Further Resources

Title Lead Author Publisher Year  
"Palliative medicine and the medicalization of death" David Field European Journal of Cancer Care 1994
"Who cares and how much? The imputed economic contribution to the Canadian healthcare system of middle-aged and older unpaid caregivers providing care to the elderly" Marcus J. Hollander Healthcare Quarterly 2009
"Compassionate Care Policy"   Human Resources Professionals Association 2014
"Not to be Forgotten: Re-Writing the Disability Chapter in Canada: A Functional, Forward-Looking Approach" Joe Comartin, M.P. Parliamentary Committee on Palliative and Compassionate Care 2015
"Formal and Informal Care for Older Persons: Assessing the Balance in Ontario" A. Paul Williams Balance of Care Research Group 2010
"Advancing High Quality, High Value Palliative Care in Ontario: A Declaration of Partnership and Commitment to Action"   Quality Hospice Palliative Care Coalition of Ontario 2011
"Seniors and Alternate Level of Care: Building on Our Knowledge"   Canadian Institute for Health Information 2012
"Of Life and Death - Final Report" Special Senate Committee on Euthanasia and Assisted Suicide 1995
"What Canadians Say: The Way Forward Survey Report" HarrisDecima Canadian Hospice Palliative Care Association 2013
"Health Care in Canada 2011: Report on Seniors and Aging" Canadian Institute for Health Information 2011
"Medical Ethics and Economic Medicalization" Geoffrey Poitras Contemporary Issues in Bioethics 2009
"The Preferred Place of Last Days: Results of a Representative Population-Based Public Survey" Donna M. wilson Journal of Palliative Medicine 2013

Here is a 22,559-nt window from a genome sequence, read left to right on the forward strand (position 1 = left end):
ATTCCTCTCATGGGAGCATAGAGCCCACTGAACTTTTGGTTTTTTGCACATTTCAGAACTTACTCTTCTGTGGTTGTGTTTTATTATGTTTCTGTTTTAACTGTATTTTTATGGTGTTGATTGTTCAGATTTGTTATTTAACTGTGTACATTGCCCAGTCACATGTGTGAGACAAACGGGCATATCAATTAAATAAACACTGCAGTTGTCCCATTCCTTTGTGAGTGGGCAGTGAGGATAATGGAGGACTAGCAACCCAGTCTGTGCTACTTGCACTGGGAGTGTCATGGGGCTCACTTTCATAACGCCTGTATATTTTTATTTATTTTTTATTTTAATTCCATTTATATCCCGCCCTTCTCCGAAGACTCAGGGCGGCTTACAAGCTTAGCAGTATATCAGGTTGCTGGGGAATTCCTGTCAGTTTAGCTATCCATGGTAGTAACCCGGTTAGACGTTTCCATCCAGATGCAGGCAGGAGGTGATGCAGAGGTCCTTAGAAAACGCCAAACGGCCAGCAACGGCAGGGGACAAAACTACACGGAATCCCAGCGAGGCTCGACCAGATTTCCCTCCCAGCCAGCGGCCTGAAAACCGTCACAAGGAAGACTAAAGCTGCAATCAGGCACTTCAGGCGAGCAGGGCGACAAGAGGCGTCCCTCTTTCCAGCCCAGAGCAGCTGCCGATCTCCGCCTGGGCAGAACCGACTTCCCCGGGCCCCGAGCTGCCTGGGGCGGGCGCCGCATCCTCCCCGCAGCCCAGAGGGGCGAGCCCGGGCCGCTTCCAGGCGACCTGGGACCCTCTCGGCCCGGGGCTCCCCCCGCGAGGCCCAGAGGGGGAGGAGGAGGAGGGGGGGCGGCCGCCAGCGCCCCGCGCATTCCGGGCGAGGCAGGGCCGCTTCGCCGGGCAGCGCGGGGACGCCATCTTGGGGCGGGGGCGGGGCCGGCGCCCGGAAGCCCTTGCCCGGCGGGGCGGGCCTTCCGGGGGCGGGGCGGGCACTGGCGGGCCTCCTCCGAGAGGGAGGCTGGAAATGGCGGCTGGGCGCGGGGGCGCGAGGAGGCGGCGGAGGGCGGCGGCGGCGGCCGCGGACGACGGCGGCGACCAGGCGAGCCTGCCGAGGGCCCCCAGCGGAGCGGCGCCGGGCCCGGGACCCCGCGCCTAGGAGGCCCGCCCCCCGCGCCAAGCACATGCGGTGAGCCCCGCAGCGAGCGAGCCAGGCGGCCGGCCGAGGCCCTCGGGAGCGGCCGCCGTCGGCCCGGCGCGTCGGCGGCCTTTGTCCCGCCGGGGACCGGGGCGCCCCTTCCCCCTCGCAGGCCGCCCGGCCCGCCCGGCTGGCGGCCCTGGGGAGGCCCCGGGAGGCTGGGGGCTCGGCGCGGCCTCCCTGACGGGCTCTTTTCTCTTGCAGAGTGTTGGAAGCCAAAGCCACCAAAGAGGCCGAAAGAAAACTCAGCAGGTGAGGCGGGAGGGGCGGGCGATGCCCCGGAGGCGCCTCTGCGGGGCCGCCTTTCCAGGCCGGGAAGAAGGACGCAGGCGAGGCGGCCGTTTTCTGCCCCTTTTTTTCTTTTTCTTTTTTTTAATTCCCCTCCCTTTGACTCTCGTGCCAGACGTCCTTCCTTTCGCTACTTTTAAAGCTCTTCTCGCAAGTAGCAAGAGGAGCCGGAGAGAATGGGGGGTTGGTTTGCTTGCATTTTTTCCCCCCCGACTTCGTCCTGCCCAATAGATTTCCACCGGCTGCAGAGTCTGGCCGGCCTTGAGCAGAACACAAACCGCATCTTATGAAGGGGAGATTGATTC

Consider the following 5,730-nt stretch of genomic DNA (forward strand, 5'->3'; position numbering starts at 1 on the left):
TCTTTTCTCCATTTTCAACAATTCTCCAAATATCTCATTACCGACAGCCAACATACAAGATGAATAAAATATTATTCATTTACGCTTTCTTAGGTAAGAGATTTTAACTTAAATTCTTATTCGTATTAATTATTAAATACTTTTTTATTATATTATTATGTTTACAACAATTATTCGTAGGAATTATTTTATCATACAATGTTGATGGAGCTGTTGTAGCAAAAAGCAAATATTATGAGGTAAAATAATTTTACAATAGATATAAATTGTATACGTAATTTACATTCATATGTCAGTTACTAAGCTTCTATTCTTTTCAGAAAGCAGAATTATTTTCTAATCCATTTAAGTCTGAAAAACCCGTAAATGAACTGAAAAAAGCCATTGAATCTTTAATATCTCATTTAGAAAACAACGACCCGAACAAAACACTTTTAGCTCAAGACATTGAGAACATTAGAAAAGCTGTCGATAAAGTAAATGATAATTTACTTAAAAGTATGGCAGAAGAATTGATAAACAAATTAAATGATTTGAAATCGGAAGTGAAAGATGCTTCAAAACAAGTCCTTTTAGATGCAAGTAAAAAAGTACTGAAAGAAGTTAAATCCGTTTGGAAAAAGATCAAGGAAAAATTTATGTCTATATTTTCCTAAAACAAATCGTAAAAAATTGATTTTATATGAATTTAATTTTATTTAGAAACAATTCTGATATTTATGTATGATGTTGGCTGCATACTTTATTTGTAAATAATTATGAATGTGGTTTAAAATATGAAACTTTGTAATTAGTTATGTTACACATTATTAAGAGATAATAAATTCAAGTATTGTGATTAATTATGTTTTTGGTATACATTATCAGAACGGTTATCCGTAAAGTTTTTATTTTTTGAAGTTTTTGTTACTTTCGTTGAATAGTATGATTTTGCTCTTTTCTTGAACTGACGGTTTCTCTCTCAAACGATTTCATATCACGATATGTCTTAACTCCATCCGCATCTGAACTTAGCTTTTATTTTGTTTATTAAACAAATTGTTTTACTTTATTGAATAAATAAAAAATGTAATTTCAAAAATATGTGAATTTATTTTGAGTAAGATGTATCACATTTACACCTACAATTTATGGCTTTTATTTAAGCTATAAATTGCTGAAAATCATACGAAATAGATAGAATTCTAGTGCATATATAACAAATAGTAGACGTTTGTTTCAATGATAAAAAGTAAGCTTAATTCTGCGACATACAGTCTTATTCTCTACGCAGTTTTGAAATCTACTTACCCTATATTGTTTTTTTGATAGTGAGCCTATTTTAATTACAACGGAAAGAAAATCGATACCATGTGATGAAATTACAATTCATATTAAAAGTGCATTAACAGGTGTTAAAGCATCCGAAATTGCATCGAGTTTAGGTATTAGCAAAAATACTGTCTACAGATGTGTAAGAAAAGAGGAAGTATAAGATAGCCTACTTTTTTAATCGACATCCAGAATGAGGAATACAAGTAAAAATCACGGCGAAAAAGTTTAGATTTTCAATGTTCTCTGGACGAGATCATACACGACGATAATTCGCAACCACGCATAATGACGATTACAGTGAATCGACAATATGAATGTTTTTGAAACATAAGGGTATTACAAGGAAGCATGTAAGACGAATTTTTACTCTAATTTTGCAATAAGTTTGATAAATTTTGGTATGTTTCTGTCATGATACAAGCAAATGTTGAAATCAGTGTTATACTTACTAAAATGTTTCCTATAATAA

"Failure to Engage Hospitalized Elderly Patients and Their Families in Advance Care Planning" Daren K. Heyland JAMA Intern Med 2013
"Providers' perceptions of Aboriginal palliative care in British Columbia's rural interior" Heather Castleden Health & Social Care in the Community 2010
"Research Synthesis on Cost Drivers in the Health Sector and Proposed Policy Options" Alexandra Constant Canadian Health Services Research Foundation 2011
"Cost-Effectiveness of Palliative Care: A Review of the Literature" Corinne Hodgson Canadian Hospice Palliative Care Association 2012
"Why Canada needs more palliative care" Derek Miedema Institute of Marriage and Family Canada 2013
"Costs associated with resource utilization during the palliative phase of care: A Canadian Perspective" Serge Dumont Palliative Medicine 2009
"Home and Community Care in Canada: An economic footprint" Greg Hermus Conference Board of Canada 2012
"The Palliative Approach: Improving Care for Canadians with Life-Limiting Illnesses?" Jean Bacon Canadian Hospice Palliative Care Association 2012
"Close to Home: A Strategy for Long-Term Care and Community Support Services" Susan Sullivan Government of Newfoundland & Labrador 2012